Sleep – More Than Just Mental
We generally think of sleep and sleep deprivation as a mental thing: you get sluggish, crabby, and foggy. If sleep deprivation only affected us mentally, it might be easier to get away with. Unfortunately, chronic sleep deprivation can be a silent killer because it can take a large toll on your physical health and performance, as well as mental and emotional health.
Sleep affects many areas of your physical health:
- Immune system
Let’s look at how sleep affects these areas of your physical health.
Sleep and Immune System
Sleep affects how your body responds to and fights illness. During sleep, your immune system released proteins called cytokines. Under stress such as infection or inflammation, your body uses increased cytokines to help fight the sickness. When you are performing under chronic sleep deprivation, you naturally release less cytokines and, hence, may be more likely to get sick.
Also, a number of studies suggest that sleep helps the body produce immune cells, such as serum interlukin-7 (IL-7), which is significantly increased while you sleep. IL-7 plays an important role in creating immune cells like B and T cells.
On a more anecdotal note, people universally report that sleep is the best way to fight off early signs of sickness, as well as to prevent sickness in the first place.
Sleep and Brain Health
While we sleep, our brains are doing important mental work such as sorting, sifting, and storing new memories. Your brain also released cerebral spinal fluid which is pumped around the brain and flushes out waste products.
Each of stage of sleep plays an important role in mental restoration. This picture shows someone with a sleep disorder (red) versus normal sleep (blue) - our brains spend time at each stage multiple times throughout the night.
Lack of sleep, even a small amount of sleep deprivation, impacts response times and cognitive ability. Moderate sleep deprivation is analogous in symptoms to being intoxicated.
Some concerns with this are:
- Athletic performance
- Safety (think driving under the influence)
- Performance at work, be it physical or mental work
Pain Management and the Role of Sleep
The extent to which you experience pain is mediated by cognitive processes. As we discussed in the Brain Health section, sleep plays a fundamental role in your brain health, and in turn is also an important factor in pain management. This is especially true of pain: lack of sleep significantly impacts pain management.
Consider the following statistics as proof:
- People with chronic pain had an average nightly sleep debt of 42 minutes (i.e. getting 42 minutes less sleep than they should)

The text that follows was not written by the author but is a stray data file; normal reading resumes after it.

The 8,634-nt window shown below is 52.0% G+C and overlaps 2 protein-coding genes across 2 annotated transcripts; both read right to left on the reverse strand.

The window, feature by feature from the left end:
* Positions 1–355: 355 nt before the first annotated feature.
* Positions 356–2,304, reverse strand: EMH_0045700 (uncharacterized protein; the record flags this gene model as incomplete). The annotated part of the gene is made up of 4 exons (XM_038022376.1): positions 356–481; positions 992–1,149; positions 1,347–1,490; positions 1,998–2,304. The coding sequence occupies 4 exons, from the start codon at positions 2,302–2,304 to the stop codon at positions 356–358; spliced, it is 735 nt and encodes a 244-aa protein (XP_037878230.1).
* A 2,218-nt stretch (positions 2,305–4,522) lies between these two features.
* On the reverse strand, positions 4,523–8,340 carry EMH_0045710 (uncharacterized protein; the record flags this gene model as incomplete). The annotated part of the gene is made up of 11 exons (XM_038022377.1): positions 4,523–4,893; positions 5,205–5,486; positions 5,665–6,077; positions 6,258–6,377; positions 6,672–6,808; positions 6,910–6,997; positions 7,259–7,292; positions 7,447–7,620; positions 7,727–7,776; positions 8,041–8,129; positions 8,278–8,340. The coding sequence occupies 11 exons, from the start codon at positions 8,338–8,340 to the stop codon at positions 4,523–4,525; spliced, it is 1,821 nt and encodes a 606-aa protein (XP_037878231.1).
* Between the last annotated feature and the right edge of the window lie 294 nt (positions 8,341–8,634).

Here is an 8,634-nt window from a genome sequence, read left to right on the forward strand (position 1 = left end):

- People with acute pain in the last week had an average sleep debt of 14 minutes
- 65 percent of people with no pain reported good or very good sleep quality
- 45 percent of people with acute pain in the last week reported good or very good sleep quality
- 37 percent of people with chronic pain in the last week reported good or very good sleep quality
- 23 percent of people with chronic pain reported being diagnosed with a sleep disorder by a doctor, compared to just 6 percent of pain free people. It’s quite a sobering statistic
Acute and chronic pain impact both sleep time and sleep quality. In turn, lack of sleep hampers your ability to manage pain. If you deal with chronic pain, sleep is all the more essential.
Sleep and Weight Management
If you are trying to manage weight, sleep will play an important role in this effort. Most obviously, lack of sleep:
- Decreases motivation
- Decreases physical energy
- Impacts mental energy, which is also important for physical activity.
Additionally, and perhaps even more significantly, research shows that sleep deprivation slows metabolism. Also, too little sleep triggers cortisol spikes, a stress hormone that signals your body to conserve energy (i.e. don’t burn energy/fat) to fuel your waking hours. In other words, your body will hang on to fat more when you are sleep deprived.
Sleep and Safety
Lastly, we’ve already touched on this but it’s extremely important to stress that sleep impacts your physical safety and the physical safety of others.
For example, when you go more than 19 hours without sleep, your cognitive awareness quickly degrade to the equivalent having a blood alcohol content of .1% (or higher), which is about the same as being drunk and is also over the legal driving limit [Source: Moderate sleep deprivation produces impairments…]. The longer you go without sleep, the greater you are impaired.
Think about the many activities where this level of impairment would compromise your safety or that of others:
- Riding your bike
- Operating heavy machinery
- Performing an operation
If you live in Alaska and deal with chronic sleep deprivation in addition to poor physical performance, chronic pain, or chronic mental dips, please take this free online sleep assessment.